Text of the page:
Braniac’s trap for Superman is coupled with a robbery of Toho’s electric plant. He’s all giddy that he’s got circuitry to increase his brain power “100 times,” but considering the state of computers in 1978, that’s really not saying much. Like he has 64k of memory now? With that, Brainiac might be able to remember his last name, at least up to seven characters.
If we haven’t officially established this yet, one of the major motifs of this show is Good Guys Getting Grabbed By Big Things. It’s one of the consequences of the whole “no punching” policy, and the Superfriends seem quite content to find themselves in yet another giant mechanical hand or the palm of a towering gorilla or what have you. Nobody’s ever hurt by the grabbing, so my theory is that this is as close to physical intimacy as most of them get. It would explain why none of the Superfriends, not even Superman or Flash, attempt to duck The Grabbing.
I really don’t get Toyman’s plan here. Oh, I understand that this is the strangest way to lock away three superheroes, but why would the bad guys ALSO go into these books with them, especially with that whole “you’ll be trapped in here forever after 12 hours” deadline looming over them?
In any case, Hawkman — despite having run into a book with open eyes — has no idea what’s happening. The Superfriends’ situational awareness is only slightly better than an old beagle with cataracts.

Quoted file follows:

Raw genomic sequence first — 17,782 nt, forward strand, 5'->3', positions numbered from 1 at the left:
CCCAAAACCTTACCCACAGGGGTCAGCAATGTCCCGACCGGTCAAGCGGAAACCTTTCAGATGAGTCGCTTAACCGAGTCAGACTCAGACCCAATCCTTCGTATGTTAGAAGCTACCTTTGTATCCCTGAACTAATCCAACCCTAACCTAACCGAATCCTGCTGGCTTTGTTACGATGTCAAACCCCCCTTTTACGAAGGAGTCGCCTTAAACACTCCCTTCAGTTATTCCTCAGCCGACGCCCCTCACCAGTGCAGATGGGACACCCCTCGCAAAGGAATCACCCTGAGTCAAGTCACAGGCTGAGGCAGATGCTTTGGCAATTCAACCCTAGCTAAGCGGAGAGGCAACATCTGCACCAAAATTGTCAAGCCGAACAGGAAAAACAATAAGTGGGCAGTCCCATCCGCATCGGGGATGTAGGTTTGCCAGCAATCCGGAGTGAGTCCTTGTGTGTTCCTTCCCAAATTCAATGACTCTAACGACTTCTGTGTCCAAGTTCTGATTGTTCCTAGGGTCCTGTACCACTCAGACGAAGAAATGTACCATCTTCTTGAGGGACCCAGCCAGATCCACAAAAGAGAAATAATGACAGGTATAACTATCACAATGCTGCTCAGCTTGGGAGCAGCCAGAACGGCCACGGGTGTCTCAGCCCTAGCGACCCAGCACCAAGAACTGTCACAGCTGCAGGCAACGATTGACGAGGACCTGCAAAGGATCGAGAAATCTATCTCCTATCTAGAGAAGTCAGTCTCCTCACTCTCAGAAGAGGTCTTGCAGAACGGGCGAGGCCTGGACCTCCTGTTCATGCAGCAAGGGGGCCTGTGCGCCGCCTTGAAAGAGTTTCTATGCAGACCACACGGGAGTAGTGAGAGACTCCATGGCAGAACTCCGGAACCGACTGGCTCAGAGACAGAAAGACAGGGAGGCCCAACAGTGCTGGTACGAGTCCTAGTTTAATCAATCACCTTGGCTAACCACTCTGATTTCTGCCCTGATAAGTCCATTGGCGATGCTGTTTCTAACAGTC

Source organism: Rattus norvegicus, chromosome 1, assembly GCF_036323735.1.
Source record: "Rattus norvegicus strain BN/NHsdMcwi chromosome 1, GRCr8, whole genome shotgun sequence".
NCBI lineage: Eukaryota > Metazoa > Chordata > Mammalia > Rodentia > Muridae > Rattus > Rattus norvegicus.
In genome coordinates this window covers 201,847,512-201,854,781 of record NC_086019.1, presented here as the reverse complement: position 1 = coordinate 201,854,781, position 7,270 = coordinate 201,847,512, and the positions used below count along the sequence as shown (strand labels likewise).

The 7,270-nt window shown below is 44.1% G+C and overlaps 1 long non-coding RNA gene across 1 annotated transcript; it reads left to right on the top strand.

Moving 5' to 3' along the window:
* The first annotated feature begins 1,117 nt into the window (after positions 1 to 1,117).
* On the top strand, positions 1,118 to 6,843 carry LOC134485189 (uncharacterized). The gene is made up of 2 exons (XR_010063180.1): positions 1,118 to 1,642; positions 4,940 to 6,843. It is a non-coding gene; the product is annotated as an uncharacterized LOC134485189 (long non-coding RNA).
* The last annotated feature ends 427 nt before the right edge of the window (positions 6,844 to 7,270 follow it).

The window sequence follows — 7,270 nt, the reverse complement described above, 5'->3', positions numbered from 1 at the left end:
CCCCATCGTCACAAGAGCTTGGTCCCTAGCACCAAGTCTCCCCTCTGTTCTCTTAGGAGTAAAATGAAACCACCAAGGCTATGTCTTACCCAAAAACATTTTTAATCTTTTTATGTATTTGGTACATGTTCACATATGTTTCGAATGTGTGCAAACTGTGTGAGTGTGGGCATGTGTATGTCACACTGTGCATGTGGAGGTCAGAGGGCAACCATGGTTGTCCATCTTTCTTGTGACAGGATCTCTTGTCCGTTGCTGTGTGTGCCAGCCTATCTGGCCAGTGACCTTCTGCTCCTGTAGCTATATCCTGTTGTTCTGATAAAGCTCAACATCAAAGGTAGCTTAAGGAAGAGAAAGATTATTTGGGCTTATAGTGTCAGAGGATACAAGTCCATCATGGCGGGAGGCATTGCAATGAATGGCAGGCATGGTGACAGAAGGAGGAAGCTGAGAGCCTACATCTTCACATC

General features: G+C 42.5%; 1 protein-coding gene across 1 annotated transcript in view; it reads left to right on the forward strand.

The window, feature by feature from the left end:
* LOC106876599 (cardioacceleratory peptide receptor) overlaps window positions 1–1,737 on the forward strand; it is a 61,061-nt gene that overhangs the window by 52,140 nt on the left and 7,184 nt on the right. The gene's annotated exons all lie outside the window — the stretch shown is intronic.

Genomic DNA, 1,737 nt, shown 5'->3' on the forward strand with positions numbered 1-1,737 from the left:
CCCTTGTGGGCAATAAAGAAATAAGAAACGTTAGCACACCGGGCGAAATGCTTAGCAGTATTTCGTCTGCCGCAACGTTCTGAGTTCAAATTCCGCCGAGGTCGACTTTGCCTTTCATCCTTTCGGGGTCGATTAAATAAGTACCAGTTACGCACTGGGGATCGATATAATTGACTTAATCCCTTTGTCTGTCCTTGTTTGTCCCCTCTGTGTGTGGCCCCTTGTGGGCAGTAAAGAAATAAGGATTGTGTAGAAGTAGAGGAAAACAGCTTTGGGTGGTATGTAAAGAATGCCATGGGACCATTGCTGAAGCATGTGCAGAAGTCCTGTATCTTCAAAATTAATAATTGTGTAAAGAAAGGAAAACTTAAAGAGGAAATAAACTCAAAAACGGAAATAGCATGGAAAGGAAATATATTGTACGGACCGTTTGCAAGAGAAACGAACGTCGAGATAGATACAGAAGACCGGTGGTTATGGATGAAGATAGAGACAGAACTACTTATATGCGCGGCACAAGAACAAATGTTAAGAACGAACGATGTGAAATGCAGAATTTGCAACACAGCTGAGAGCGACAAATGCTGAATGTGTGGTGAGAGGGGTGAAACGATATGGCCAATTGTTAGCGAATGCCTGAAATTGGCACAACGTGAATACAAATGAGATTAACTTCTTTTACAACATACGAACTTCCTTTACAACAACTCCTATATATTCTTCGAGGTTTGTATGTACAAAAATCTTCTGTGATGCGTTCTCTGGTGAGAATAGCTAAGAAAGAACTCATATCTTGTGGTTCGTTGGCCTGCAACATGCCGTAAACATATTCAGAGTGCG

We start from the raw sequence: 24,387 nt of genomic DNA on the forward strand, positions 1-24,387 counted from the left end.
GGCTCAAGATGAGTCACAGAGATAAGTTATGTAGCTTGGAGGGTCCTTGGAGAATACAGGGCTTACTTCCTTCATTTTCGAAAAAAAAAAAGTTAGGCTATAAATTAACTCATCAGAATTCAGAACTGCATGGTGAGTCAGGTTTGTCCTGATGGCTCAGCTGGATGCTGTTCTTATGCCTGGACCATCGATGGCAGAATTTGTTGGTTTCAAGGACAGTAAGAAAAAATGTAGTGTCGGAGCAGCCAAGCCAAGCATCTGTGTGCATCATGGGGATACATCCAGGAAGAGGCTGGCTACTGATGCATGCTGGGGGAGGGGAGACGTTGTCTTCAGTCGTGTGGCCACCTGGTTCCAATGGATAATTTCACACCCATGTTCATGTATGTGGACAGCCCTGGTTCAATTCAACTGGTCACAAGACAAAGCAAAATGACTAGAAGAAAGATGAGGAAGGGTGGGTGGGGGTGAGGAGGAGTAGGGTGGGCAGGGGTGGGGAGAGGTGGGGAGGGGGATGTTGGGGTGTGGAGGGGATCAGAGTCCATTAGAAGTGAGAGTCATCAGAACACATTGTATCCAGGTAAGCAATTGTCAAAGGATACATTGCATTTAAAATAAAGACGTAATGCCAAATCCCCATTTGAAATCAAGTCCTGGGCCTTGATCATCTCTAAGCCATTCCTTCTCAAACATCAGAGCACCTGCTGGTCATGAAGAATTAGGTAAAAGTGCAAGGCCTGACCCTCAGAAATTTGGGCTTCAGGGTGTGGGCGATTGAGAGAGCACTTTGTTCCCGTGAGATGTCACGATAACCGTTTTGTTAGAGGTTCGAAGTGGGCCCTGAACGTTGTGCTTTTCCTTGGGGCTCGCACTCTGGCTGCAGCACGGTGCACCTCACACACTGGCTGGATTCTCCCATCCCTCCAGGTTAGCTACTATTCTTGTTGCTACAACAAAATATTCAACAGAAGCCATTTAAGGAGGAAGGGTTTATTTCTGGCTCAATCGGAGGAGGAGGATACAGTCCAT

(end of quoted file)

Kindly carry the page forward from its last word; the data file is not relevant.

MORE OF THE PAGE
I have to admit that my interest is flagging in this episode, mostly because I’m completely done with TV shows and movies digging into the over-mined realm of public domain fairy tales. Yes, it’s visually stimulating to see Wonder Woman fall into Wonderland, but I don’t have the energy to see her interact with all the elements we’ve seen a million times before. Yeah you drink that juice and say hi to that rabbit and go to that tea party and play croquet with the queen.
“Oh my stars and stripes, I’m Alice in Wonderland!” You don’t say. Pick up the pace, the heat death of the universe is rapidly approaching.
So there are many drinking games you can make out of this show because the writers recycle things way too much, things like characters exclaiming “Great [something]!” or characters acting completely shocked at every development or Aquaman and Robin getting captured. At least once an episode, a Superfriend will do something insane because it’s “the only chance!” And there’s always characters who have “no time” but must do something “immediately” because they have “no choice.”
Here, Wonder Woman sees a tiny Cheetah run off and reflexively says, “I have no choice but to play out the story and try to catch Cheetah.”
Well, I hate to be That Guy, but you have plenty of choices here, Diana. You can go against the story. You can sit on your butt. You can have cooked rabbit for dinner. Nobody’s guaranteeing you that following Cheetah is going to help any, but away she goes anyway.
Of COURSE you did, Brainiac. Where can’t you get Kryptonite in this universe?
Man, Superman is taking a beating in this episode. Bet you wish you drew the straw for the intergalactic peace conference now, eh?
Back at the Hall of Justice, the League of Doom has taken over and noted that the rest of the Superfriends are heading back to Earth. No worries there, etc., etc. Sinestro then notes that Wonder Woman, Superman, and Hawkman have just six hours until they’re trapped for good, even though they’ve been in those books for five minutes, tops.